Thursday, July 11, 2013

Reflection for this Sunday: Luke 10:25-37 "Go and Do Likewise"

The Parable of the Good Shepherd

good-samaritan-came-to-him

There was a scholar of the law who stood up to test him and said,
“Teacher, what must I do to inherit eternal life?”
Jesus said to him, “What is written in the law?
How do you read it?”
He said in reply,
“You shall love the Lord, your God,
with all your heart,
with all your being,
with all your strength,
and with all your mind,
and your neighbor as yourself.”
He replied to him, “You have answered correctly;
do this and you will live.”

But because he wished to justify himself, he said to Jesus,
“And who is my neighbor?”
Jesus replied,
“A man fell victim to robbers
as he went down from Jerusalem to Jericho.
They stripped and beat him and went off leaving him half-dead.
A priest happened to be going down that road,
but when he saw him, he passed by on the opposite side.
Likewise a Levite came to the place,
and when he saw him, he passed by on the opposite side.
But a Samaritan traveler who came upon him
was moved with compassion at the sight.
He approached the victim,
poured oil and wine over his wounds and bandaged them.
Then he lifted him up on his own animal,
took him to an inn, and cared for him.
The next day he took out two silver coins
and gave them to the innkeeper with the instruction,
‘Take care of him.
If you spend more than what I have given you,
I shall repay you on my way back.’
Which of these three, in your opinion,
was neighbor to the robbers’ victim?”
He answered, “The one who treated him with mercy.”
Jesus said to him, “Go and do likewise.”

Reflection

Jesus’ teachings were revolutionary for their time and many of them, if taken seriously, would completely change the way we live today. But, you know they don’t hold the impact, that they should have.

Some of Jesus’ teachings don’t much make sense to us. We read and hear them, then file them away as not really relevant in today's world.

Then, there's the teachings that do make sense to us, we take them seriously, but still don’t hold their wow factor. And that is sort of where I am with the story of the Good Samaritan.

It's a story I’ve heard so many times and heard it preached about so many times. I think my challenge in reflecting about the Good Samaritan today is seeing if it has anything new to tell us.I thought maybe, it would help to put the situation in present day context.

You’re driving along a deserted back road. You’re all alone in the car. It's late afternoon in January and it's dark. There are no streetlights anywhere and the road is lined with thick woods on either side.

Suddenly, you see a car off the side of the road and there is a man standing behind the car waving for you to stop. He’s obviously injured; it looks like there's blood on his shirt. What do you do?

Recently you’ve read in the paper about a series of robberies and assaults on this particular stretch of road. Do you stop?

There's another complication. You're driving to a wedding and you're all dressed up for the ceremony. If you stop, you’re probably going to get dirty trying to help the man. What do you do?

You have a cell phone, couldn’t you just call police for help and keep going?
After all, they're trained to help in this kind of situation. My brothers and sisters, are you the Priest, the Levite, or the Samaritan?
Are you a neighbor to this man?

Maybe we can relate better to the situation in this context. But the situation is not all that different from when Jesus told this parable. I think the key to understanding this parable is not in the story itself. Nor is it in the response of the lawyer.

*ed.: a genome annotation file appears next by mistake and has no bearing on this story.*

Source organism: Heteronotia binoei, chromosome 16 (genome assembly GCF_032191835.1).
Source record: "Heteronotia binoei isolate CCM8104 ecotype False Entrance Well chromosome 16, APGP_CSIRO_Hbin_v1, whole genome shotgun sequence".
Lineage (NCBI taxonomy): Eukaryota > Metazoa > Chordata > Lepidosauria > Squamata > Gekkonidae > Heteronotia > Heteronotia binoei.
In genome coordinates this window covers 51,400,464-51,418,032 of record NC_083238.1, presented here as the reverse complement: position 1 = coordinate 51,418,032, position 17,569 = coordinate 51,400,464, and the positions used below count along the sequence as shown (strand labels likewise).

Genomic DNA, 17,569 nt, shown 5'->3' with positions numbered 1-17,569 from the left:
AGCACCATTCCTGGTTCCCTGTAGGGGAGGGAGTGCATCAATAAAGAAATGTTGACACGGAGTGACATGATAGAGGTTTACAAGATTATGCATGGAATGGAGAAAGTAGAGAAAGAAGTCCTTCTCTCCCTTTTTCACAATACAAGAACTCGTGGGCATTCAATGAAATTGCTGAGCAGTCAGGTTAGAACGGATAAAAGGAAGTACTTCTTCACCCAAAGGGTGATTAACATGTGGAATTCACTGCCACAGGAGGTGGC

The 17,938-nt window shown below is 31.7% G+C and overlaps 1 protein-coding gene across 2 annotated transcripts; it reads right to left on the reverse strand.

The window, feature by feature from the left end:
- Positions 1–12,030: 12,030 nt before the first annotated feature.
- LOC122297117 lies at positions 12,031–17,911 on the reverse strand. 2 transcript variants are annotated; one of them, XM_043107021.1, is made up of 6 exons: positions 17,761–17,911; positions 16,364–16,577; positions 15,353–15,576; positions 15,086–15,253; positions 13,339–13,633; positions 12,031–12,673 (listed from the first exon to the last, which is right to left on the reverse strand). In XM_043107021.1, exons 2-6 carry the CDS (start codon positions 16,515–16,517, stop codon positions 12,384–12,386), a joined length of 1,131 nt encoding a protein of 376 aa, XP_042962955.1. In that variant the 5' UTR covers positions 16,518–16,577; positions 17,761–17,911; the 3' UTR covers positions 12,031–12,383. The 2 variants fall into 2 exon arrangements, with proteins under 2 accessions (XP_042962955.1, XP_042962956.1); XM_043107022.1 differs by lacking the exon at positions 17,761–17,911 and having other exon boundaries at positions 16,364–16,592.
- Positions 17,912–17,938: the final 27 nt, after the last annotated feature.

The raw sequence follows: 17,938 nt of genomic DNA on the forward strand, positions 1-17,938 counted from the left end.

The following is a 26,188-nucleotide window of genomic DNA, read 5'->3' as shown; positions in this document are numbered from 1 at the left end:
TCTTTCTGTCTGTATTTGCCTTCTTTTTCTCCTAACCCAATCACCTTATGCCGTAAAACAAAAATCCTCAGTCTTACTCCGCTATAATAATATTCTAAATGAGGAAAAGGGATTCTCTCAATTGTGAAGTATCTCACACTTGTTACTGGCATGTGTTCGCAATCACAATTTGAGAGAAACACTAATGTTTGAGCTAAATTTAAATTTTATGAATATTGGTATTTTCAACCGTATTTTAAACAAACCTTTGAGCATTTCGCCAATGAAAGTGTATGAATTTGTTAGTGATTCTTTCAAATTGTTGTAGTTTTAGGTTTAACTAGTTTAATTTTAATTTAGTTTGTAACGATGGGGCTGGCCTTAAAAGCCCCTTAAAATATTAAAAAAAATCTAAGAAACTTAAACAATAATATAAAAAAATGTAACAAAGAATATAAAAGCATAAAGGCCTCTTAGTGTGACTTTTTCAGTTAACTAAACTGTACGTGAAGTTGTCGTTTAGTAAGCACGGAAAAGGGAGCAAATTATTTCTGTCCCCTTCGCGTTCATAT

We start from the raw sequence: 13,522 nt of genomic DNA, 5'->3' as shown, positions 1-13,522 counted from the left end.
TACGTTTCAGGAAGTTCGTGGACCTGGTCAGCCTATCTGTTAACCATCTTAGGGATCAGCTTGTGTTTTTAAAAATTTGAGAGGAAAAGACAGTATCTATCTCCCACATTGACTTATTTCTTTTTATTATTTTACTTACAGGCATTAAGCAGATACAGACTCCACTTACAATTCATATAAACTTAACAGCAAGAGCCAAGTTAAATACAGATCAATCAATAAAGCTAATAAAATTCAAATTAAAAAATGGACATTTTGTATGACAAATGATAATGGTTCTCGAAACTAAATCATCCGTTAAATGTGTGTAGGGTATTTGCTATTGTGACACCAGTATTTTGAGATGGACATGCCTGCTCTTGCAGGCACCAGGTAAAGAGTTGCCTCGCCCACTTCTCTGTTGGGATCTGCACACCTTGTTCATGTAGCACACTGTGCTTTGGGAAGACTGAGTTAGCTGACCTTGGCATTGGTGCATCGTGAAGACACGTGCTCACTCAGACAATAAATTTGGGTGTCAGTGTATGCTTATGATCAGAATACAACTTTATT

The key to understanding is in the very last line of the parable.
Jesus asks, "Who's the neighbor?" The Lawyer answers, "The one who treated him with mercy." But then Jesus says the one thing that the lawyer
—and we—tend not to hear clearly. And this is the key to the parable. Jesus says, “Go and do likewise.”

He doesn’t say, "Go and do likewise — unless your own life's in danger”, or “Go and do likewise — unless you’re dressed for a party” or “Go and do likewise — unless you can get someone else to help.” He simply says, “Go and do likewise.”

There's no qualification to what Jesus is saying to us; just “Go and do likewise.” Did the lawyer actually hear and do what Jesus said? We have no way of knowing, Luke never tells us.

However, we can take a look at how we hear what Jesus is asking. “Who was the neighbor?” After some reflection, I think there's an implied question that Jesus is also asking the lawyer and us.

The answer to “Who was this man's neighbor?” is obvious. And taken on face value —this parable preaches itself. But, Jesus is also asking us, “Do you SEE your neighbor?”

It's one thing to acknowledge the theory that we're neighbors to everyone else.
It’s something entirely different to “see” your neighbor. And “seeing” your neighbor loving that person as much as you love yourself.

Historically and culturally, the Jews and Samaritans hated each other. They had no contact with each other, if they could avoid it. But here in this parable,
it's the Samaritan who stops to help the Jewish man heading home to Jerichoafter visiting the temple in Jerusalem. Not the Jewish priest or the Levite.

The Samaritan SAW his neighbor and he LOVED him— despite their differences. So, when Jesus says, “Go and do likewise” to that lawyer — and to us —he means “Go and do likewise” for everyone. Challenging us to love everyone —accept everyone—welcome everyone—without qualification.

Just as Jesus opened his arms to save all, he’s telling us to open our arms and be healed with our neighbors.

May the peace of God which surpasses all understanding, keep our hearts and minds in Christ Jesus our Lord and Savior who welcomes us all and tells us TO DO, and DO LIKEWISE. Amen.



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